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The United Nations needs another $35 billion to fully fund its global vaccine access program. Germany has so far pledged almost €800 million.
German Chancellor Angela Merkel pledged €100 million ($117 million) on Wednesday to help developing countries procure future vaccines for the coronavirus.
The commitment comes after Germany already pledged €675 million at two previous donor conferences.
"Today, I am in a position to announce another €100 million that we have earmarked as special funds for Gavi," she said through a translator, referring to the vaccine alliance.
"This is Germany's contribution towards ensuring that developing countries have access to COVID-19 vaccines," Merkel added. She said the pandemic must be tackled on a global level and called on countries to get involved in the program.
The announcement came as United Nations Secretary-General Antonio Guterres called for countries to help fund the World Health Organization's global vaccine plan.
Guterres said the Access to COVID-19 Tools (ACT) Accelerator program and its COVAX facility had already received €3 billion but needs another €35 billion for full funding. The program aims to deliver 2 billion doses of COVID-19, 245 million treatments and 500 million tests to developing countries by the end of next year.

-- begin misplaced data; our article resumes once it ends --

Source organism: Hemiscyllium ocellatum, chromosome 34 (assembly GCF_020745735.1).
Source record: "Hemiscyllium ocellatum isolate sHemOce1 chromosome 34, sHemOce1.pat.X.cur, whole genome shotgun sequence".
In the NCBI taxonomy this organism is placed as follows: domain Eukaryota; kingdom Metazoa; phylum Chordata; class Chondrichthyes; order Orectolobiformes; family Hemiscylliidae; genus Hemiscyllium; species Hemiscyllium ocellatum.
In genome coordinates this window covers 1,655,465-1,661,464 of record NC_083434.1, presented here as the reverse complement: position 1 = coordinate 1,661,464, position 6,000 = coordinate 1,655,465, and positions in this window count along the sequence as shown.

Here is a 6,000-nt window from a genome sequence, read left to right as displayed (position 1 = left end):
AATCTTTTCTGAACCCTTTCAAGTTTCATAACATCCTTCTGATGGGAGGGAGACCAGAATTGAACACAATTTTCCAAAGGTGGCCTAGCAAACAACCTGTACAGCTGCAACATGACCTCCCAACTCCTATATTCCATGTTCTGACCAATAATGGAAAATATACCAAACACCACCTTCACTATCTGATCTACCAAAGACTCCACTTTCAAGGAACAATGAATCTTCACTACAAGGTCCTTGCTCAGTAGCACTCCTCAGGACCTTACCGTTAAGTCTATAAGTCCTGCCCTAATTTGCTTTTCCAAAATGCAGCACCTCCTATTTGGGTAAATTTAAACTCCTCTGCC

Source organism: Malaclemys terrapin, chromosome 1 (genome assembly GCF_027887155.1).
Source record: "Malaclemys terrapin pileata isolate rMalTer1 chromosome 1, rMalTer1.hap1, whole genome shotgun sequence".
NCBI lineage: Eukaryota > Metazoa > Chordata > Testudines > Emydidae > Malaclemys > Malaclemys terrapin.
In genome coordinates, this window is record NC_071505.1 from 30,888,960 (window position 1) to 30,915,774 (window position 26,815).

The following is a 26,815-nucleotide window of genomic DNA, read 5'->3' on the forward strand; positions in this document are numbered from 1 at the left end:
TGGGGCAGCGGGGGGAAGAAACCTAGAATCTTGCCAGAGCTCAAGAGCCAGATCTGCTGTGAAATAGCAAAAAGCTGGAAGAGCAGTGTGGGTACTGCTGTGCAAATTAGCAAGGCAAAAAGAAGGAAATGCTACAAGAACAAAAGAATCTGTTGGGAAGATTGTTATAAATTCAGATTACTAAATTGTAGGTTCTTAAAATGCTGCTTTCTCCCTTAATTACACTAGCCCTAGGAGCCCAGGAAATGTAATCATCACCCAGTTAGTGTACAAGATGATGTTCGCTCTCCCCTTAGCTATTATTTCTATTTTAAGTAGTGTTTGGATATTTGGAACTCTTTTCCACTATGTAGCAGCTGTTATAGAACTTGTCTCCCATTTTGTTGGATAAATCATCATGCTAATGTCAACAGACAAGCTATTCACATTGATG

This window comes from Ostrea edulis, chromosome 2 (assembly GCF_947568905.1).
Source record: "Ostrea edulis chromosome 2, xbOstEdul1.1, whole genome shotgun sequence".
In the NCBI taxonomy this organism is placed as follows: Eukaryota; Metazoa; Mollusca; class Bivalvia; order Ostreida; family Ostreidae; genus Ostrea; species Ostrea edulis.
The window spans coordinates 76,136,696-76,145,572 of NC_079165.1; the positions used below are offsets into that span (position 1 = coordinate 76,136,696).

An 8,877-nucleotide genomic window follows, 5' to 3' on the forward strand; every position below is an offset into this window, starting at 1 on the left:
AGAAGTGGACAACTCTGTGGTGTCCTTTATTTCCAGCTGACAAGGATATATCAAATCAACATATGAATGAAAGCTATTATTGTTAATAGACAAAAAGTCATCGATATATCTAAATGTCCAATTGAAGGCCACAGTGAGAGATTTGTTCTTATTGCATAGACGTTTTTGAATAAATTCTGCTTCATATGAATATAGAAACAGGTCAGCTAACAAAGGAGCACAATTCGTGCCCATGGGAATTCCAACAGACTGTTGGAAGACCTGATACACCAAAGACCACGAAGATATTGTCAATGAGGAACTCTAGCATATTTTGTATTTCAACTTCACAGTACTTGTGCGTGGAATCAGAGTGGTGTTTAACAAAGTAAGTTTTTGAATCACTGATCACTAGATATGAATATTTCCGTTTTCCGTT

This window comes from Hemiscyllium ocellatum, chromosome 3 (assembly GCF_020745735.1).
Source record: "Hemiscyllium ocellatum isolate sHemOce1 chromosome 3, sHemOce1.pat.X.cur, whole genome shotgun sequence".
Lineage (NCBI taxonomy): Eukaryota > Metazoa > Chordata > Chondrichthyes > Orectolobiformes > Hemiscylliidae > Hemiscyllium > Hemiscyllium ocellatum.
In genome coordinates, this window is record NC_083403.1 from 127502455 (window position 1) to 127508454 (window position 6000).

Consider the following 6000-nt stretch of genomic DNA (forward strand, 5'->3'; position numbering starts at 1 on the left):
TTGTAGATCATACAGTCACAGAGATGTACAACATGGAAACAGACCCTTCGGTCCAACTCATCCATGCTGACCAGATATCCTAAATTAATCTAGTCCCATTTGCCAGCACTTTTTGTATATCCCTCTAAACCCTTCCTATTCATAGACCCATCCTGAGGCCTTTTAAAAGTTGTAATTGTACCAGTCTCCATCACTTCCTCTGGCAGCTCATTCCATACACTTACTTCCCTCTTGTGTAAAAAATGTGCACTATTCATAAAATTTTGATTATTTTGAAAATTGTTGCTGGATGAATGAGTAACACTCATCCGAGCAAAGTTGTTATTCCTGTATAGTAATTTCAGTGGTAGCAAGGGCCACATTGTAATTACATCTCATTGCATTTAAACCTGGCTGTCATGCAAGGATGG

"The ACT-Accelerator provides the only safe and certain way to reopen the global economy as quickly as possible. A national vaccine effort in a handful of countries will not unlock the doors to the global economy and restore livelihoods," Guterres told a high-level virtual UN event.
"The $3 billion it has received has been critical for the start-up," he told the event. "Now we need to scale-up and ensure maximum impact — and that requires an additional $35 billion. That must begin with an immediate infusion of $15 billion."
"These resources are crucial now to avoid losing the window of opportunity for advance purchase and production, to build stocks in parallel with licensing, to boost research, and to help countries prepare to optimize the new vaccines when they arrive," Guterres said.
British Foreign Minister Dominic Raab pledged an additional 250 million pounds ($322 million, €275 million), so long as other countries joined the fundraising drive.
Swedish Prime Minister Stefan Lofven pledged $10 million while Canadian Prime Minister Justin Trudeau touted a $440 million commitment made last week.
Billionaire philanthropist Bill Gates addressed the summit, announcing that his foundation had signed a new agreement with 16 biotech firms to expand global access to vaccines, therapeutics and diagnostics. He said the world was on the brink of a "great scientific achievement" in the form of a vaccine, but that low- and middle-income countries were only on track to cover just 14% of their populations with a COVID-19 vaccine.
aw/sms (dpa, Reuters, AFP, AP)